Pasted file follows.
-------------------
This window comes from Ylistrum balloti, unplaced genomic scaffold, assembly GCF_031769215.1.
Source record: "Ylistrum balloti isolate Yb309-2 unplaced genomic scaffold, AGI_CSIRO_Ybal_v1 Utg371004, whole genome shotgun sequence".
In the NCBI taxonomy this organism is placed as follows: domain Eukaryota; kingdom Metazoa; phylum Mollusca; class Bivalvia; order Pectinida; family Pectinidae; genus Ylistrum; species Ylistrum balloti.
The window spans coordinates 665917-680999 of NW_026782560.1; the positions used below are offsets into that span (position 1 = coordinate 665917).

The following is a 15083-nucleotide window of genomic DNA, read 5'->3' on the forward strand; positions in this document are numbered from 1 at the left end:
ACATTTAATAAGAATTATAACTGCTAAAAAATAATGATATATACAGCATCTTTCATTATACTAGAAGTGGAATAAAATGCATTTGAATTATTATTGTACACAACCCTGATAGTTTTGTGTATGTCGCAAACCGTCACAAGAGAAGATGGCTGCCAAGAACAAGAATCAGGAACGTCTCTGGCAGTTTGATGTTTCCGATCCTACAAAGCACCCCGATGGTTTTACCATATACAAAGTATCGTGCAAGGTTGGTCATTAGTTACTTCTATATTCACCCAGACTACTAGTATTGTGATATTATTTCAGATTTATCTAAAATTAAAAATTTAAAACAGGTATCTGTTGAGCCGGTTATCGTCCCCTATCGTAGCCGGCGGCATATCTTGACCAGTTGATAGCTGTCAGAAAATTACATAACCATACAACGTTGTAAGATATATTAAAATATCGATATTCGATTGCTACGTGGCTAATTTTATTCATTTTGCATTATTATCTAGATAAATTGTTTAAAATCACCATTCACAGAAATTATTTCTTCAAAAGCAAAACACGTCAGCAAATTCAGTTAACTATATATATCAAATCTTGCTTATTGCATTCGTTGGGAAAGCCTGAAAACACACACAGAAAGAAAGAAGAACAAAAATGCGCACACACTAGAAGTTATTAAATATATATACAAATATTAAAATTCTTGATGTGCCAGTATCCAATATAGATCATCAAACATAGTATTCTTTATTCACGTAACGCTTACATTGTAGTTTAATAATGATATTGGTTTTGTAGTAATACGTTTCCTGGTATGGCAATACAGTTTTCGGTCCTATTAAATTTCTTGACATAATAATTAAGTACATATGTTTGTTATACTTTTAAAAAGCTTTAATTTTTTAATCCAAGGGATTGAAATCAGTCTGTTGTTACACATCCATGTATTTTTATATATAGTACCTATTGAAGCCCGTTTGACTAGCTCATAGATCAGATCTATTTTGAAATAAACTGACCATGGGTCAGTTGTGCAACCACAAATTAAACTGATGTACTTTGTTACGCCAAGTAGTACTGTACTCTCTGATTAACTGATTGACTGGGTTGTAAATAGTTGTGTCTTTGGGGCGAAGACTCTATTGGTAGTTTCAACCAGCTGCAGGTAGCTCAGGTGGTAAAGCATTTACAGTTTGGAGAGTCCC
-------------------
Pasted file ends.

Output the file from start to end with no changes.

This window comes from Ylistrum balloti, unplaced genomic scaffold, assembly GCF_031769215.1.
Source record: "Ylistrum balloti isolate Yb309-2 unplaced genomic scaffold, AGI_CSIRO_Ybal_v1 Utg371004, whole genome shotgun sequence".
In the NCBI taxonomy this organism is placed as follows: domain Eukaryota; kingdom Metazoa; phylum Mollusca; class Bivalvia; order Pectinida; family Pectinidae; genus Ylistrum; species Ylistrum balloti.
The window spans coordinates 665917-680999 of NW_026782560.1; the positions used below are offsets into that span (position 1 = coordinate 665917).

The following is a 15083-nucleotide window of genomic DNA, read 5'->3' on the forward strand; positions in this document are numbered from 1 at the left end:
ACATTTAATAAGAATTATAACTGCTAAAAAATAATGATATATACAGCATCTTTCATTATACTAGAAGTGGAATAAAATGCATTTGAATTATTATTGTACACAACCCTGATAGTTTTGTGTATGTCGCAAACCGTCACAAGAGAAGATGGCTGCCAAGAACAAGAATCAGGAACGTCTCTGGCAGTTTGATGTTTCCGATCCTACAAAGCACCCCGATGGTTTTACCATATACAAAGTATCGTGCAAGGTTGGTCATTAGTTACTTCTATATTCACCCAGACTACTAGTATTGTGATATTATTTCAGATTTATCTAAAATTAAAAATTTAAAACAGGTATCTGTTGAGCCGGTTATCGTCCCCTATCGTAGCCGGCGGCATATCTTGACCAGTTGATAGCTGTCAGAAAATTACATAACCATACAACGTTGTAAGATATATTAAAATATCGATATTCGATTGCTACGTGGCTAATTTTATTCATTTTGCATTATTATCTAGATAAATTGTTTAAAATCACCATTCACAGAAATTATTTCTTCAAAAGCAAAACACGTCAGCAAATTCAGTTAACTATATATATCAAATCTTGCTTATTGCATTCGTTGGGAAAGCCTGAAAACACACACAGAAAGAAAGAAGAACAAAAATGCGCACACACTAGAAGTTATTAAATATATATACAAATATTAAAATTCTTGATGTGCCAGTATCCAATATAGATCATCAAACATAGTATTCTTTATTCACGTAACGCTTACATTGTAGTTTAATAATGATATTGGTTTTGTAGTAATACGTTTCCTGGTATGGCAATACAGTTTTCGGTCCTATTAAATTTCTTGACATAATAATTAAGTACATATGTTTGTTATACTTTTAAAAAGCTTTAATTTTTTAATCCAAGGGATTGAAATCAGTCTGTTGTTACACATCCATGTATTTTTATATATAGTACCTATTGAAGCCCGTTTGACTAGCTCATAGATCAGATCTATTTTGAAATAAACTGACCATGGGTCAGTTGTGCAACCACAAATTAAACTGATGTACTTTGTTACGCCAAGTAGTACTGTACTCTCTGATTAACTGATTGACTGGGTTGTAAATAGTTGTGTCTTTGGGGCGAAGACTCTATTGGTAGTTTCAACCAGCTGCAGGTAGCTCAGGTGGTAAAGCATTTACAGTTTGGAGAGTCCC